The following are approaches I have tried when I feel I'm regressing or not making progress with my speech, especially in enunciation and the jaw muscle coordination involved in stringing successive words together. Since this is partly a therapeutic blog, I will further delve into the challenges a stroke survivor, with left sided brain damage, has when trying to speak clearly and fluently.
I practice enunciation when I create stories for the blog using my Dragon Naturally Speaking software. It's a voice activated program that enables one to dictate into a microphone and get written results. In conjunction with any PC or laptop, device users then have the ability to produce documents, attach video or photos. Only it is voice activated.
When using the Dragon program, I find I must enunciate carefully by voicing each syllable as it should be spoken. Ho-li-day, fe-ste-vi-ties. This is great therapy for my apraxia since it loosens up the jaw muscles. Generally, I first imagine myself saying the words and then forcing my mouth to move. Over time, I have gotten better, and the program recognizes my dictation a lot faster.
Dragon Naturally Speaking clearly gives me an opportunity to try to entertain myself and others. And as a teacher, I have always enjoyed that. So I created an opportunity for myself – this blog – to tell my stroke story from the point of view of an active survivor who sees everything as sport. It's turned into a lot of hard work, both spiritually, emotionally, and physically – just like sport.
Another thing I try to do to improve my speaking is to sing along with Pandora. At least once a day and sometimes more, if I am feeling up to it, I give it a shot. This is a great practice for fluency. My favorite songs are by John Denver and Bonnie Raitt. Their words are simple and familiar. Because if I know the tunes, I can just fill in the lyrics as I read them. And that's the great thing about Pandora, the lyrics for most songs appear on the screen and make it easier to sing along.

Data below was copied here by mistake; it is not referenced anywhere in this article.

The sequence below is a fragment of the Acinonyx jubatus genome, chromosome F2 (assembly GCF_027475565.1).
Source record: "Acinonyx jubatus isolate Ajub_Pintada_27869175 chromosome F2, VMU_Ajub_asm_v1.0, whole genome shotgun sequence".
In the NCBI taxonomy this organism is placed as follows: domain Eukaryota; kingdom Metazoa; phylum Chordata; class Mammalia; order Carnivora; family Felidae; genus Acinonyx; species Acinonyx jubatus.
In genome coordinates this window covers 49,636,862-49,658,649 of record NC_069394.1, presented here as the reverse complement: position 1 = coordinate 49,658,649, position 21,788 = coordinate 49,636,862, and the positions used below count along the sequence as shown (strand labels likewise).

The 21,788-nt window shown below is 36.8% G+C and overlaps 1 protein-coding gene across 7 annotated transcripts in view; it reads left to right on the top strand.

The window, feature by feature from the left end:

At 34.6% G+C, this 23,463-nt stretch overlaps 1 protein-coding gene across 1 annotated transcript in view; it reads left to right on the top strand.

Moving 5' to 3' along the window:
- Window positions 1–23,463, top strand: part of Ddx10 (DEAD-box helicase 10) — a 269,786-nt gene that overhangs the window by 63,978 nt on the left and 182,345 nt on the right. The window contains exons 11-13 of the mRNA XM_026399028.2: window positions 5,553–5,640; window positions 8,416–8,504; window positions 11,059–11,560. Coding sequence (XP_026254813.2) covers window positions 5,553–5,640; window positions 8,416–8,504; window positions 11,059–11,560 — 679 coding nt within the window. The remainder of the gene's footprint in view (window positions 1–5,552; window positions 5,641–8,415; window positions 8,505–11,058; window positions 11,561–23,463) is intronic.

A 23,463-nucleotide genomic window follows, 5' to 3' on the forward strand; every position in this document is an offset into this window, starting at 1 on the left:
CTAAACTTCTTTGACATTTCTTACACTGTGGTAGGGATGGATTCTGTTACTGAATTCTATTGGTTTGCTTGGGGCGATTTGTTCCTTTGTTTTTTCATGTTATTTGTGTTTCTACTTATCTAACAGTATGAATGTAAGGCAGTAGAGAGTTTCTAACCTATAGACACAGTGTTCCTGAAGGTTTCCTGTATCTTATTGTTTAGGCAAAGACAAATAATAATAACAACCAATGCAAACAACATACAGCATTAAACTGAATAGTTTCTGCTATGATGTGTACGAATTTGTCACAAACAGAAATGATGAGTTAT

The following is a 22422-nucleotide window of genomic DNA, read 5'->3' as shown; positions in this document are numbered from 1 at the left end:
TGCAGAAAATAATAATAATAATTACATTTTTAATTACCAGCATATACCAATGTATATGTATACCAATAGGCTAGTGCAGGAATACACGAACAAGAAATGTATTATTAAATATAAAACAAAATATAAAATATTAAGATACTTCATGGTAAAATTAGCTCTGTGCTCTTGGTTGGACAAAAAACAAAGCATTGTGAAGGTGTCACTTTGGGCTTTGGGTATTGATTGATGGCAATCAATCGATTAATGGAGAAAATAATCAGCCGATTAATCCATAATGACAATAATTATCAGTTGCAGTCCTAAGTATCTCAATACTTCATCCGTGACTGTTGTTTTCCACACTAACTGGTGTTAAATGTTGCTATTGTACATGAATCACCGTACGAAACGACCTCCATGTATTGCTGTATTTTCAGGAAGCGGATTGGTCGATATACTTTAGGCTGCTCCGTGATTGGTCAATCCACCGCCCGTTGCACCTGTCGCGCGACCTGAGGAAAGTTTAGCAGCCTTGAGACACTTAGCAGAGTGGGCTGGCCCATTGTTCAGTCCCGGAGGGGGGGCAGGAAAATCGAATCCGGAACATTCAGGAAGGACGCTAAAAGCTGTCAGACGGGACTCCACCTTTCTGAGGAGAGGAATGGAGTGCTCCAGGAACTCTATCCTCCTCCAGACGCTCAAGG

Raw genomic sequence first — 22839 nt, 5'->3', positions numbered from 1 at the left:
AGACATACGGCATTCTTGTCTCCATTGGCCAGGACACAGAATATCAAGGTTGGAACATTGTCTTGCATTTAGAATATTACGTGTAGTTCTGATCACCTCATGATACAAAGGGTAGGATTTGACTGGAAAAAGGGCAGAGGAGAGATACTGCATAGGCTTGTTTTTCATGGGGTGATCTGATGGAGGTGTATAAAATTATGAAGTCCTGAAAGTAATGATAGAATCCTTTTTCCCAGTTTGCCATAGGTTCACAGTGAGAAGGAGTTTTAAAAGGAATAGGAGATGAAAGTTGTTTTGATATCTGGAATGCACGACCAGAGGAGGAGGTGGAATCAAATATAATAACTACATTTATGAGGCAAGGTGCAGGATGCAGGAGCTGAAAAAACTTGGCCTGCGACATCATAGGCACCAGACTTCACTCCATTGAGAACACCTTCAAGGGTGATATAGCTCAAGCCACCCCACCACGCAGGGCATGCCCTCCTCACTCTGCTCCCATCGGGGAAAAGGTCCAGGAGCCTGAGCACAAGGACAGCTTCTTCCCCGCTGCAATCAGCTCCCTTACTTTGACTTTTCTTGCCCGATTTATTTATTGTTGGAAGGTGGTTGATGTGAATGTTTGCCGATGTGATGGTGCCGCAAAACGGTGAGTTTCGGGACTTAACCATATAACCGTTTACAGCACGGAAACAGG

So next time you're in a noisy place where nobody can hear themselves, much less carry on a normal conversation, think to yourself, "This is the perfect opportunity for yelling!" Then yell out to your mate, "The band is pretty awesome. The Brew is great!" Or something like, "Get me another tapa, por favor! And a dessert while you're at it!" Anything yelled will give the opportunity to use a full voice and express oneself in an uninhibited fashion.
At the Goya event, I was able to get around pretty good on my cane. In the gallery area everybody was strolling and stopping to view art, unless they were in line to get tapas or drinks, dancing, or just milling around deciding what they wanted to do while the music blared and people gabbed away. Everything in the museum was slow moving, so I fit in just fine. I was getting in and out of crowds pretty well. I created disturbances in the knots of people by yelling, "Excuse me!" When they saw the cane coming or heard its distinctive stiff rattle, people parted in front of me.
We live in a society where speech and language can be keys to opening the doors of a good life. A new life can be rediscovered by stroke survivors, their family and friends.